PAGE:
This story first appeared in the Oct. 9 issue of The Hollywood Reporter magazine. To receive the magazine, click here to subscribe.
When the NBC legal drama Game of Silence debuts on American TV screens next year, few viewers are likely to know what a victory it will represent for the Turkish television industry, which has had years of explosive export growth. The NBC drama is the first U.S. adaptation of a Turkish series, marking a major milestone for the world’s second-largest TV industry after the U.S. You read that correctly: Turkey’s TV exports were worth roughly $200 million in 2014, according to the Turkish Exporters Assembly. That’s a staggering two-thousandfold increase over just 10 years ago when international sales were hovering below $100,000. This year the number is expected to reach the $240 million mark.
“It’s a watershed for us,” says Izzet Pinto, CEO of Istanbul-based international sales outfit Global Agency. “What Homeland has been for Israel, Game of Silence is for Turkey. It’s our first big thing.”
While it’s not quite the conquest of Constantinople, Game of Silence could very well put Turkey on the global TV map after a decade of telenovela-style dramas from the Mediterranean nation that were often relegated to the Middle East and Eastern European markets. That was until such lavish historical dramas as Thousand and One Nights and Magnificent Century became international hits.
These newer shows — what Pinto calls “dramas with a novela touch” — have higher production values while keeping in line with traditional Turkish (read: no sex) mores.
Thousand and One Nights — very loosely based on the classic collection of folk tales — was the first drama to sell to Chile and became a massive hit. The finale earned a 30 share and became the top-rated show in the country in 2014, even topping the country’s World Cup match against Brazil. That opened the doors to other telenova-loving Latin American markets, and Turkish shows have dominated the region since.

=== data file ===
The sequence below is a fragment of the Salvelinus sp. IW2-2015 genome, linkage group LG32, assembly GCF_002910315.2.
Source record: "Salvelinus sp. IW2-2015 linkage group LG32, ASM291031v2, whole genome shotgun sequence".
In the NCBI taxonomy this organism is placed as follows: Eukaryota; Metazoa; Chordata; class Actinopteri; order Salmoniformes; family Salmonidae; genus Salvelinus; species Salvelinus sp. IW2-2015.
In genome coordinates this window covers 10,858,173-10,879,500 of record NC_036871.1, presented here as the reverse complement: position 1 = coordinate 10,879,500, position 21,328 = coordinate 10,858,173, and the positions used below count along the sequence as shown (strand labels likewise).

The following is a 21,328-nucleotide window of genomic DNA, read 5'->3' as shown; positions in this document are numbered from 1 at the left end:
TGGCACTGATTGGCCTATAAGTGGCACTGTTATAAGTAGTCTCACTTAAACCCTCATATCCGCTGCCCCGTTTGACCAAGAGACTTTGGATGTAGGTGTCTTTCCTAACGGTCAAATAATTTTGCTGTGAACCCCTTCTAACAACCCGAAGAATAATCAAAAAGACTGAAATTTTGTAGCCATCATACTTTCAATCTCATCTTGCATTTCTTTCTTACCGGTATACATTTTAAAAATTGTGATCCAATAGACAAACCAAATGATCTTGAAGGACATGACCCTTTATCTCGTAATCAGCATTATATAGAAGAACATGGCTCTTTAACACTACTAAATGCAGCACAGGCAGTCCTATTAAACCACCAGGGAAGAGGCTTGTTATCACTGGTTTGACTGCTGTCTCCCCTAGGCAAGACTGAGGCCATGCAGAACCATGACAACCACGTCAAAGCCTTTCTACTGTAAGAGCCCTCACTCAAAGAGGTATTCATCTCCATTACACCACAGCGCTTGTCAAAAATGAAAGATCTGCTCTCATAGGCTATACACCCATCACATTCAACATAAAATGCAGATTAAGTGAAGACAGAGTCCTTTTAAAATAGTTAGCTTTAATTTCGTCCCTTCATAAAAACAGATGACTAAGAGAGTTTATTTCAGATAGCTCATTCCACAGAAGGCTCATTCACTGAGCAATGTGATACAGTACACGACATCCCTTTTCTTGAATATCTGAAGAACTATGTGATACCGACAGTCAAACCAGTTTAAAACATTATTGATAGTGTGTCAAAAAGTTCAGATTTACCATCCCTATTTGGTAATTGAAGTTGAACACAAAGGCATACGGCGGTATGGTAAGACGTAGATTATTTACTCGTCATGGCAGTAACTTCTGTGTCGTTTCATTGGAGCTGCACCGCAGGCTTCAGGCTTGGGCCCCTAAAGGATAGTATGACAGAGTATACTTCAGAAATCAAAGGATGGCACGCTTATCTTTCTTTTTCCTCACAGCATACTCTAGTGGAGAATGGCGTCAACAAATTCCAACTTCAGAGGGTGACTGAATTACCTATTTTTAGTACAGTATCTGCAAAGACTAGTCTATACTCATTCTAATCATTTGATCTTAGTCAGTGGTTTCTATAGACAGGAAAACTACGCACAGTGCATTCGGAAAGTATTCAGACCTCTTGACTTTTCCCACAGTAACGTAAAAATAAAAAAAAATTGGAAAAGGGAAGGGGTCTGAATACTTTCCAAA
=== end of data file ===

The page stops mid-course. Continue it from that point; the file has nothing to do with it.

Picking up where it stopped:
“Once we entered [Latin America], the reaction has been phenomenal,” says Pinto.
Costume drama Magnificent Century — based on the exploits of Ottoman sultan Suleyman the Magnificent — followed (with the same actor in the lead role, local heartthrob Halit Ergenc, who has since become a superstar throughout South and Latin America) and sold to 68 countries, including Mundo Fox in the U.S.
Even more than Thousand and One Nights, Century represents a step forward for Turkish television, with its enhanced production values and a clear Turkish point of view, says TIMS Productions CEO Timur Savci. He shepherded the show through a two-and-a-half-year production process, unheard of in the Turkish television market, which typically relies on quick turnover.
“I envisioned it as a global project from the beginning,” says Savci. “I wanted to avoid the past mistakes of Turkish dramas that weren’t strong visually or narratively.”
This was no small task when one considers that succeeding in Turkish TV is not easy. Indeed, the Turkish television market can be brutally competitive: With eight free-to-air channels, and shows that typically run 90 minutes and often begin with hourlong recap episodes, broadcasters are quick to cut underperforming programs. Episodes are expensive and shows don’t get series commitments easily. A new show can be killed after just a few episodes.
Now, however, the lure of quality over quantity is beginning to take hold. “Turkish dramas can often focus on volume, but creative producers are coming into the mix,” says Savci.
Magnificent Century has become so successful that the spinoff Magnificent Century Kosem will launch at MIPCOM, and an L.A.-based outpost of TIMS opened in May to produce an English-language version. The pilot is set to shoot next year.
Elsewhere, reality megaproducer Endemol Shine entered the market in 2008, but focused mainly on reality shows before expanding into drama in 2012. Their babies-switched-at-birth melodrama Broken Pieces also is a certified global hit, selling to 20 countries and counting across the Middle East, Central and Eastern Europe, and it’s been renewed by broadcaster Star TV for 34 episodes.
“The Turkish industry has done well enough that we have grown to a certain level of production,” says Broken Pieces star Erkan Petekkaya. “But now that foreign capital is investing in Turkey and in Turkish drama, it is a pioneering effect. The fact that a global company is now entering the Turkish market is phenomenal.”
As is NBC’s adaptation of Game of Silence. While it remains to be seen if the show will be a hit, the fact that Hollywood has come calling bodes well for an industry trying to move beyond its epic dramas and fit the confines of the global TV sector.
“We can adapt to international demand,” says Mehment Demirhan, head of acquisitions, sales and co-productions at national public broadcaster TRT. “It falls on us to meet those expectations for the market.”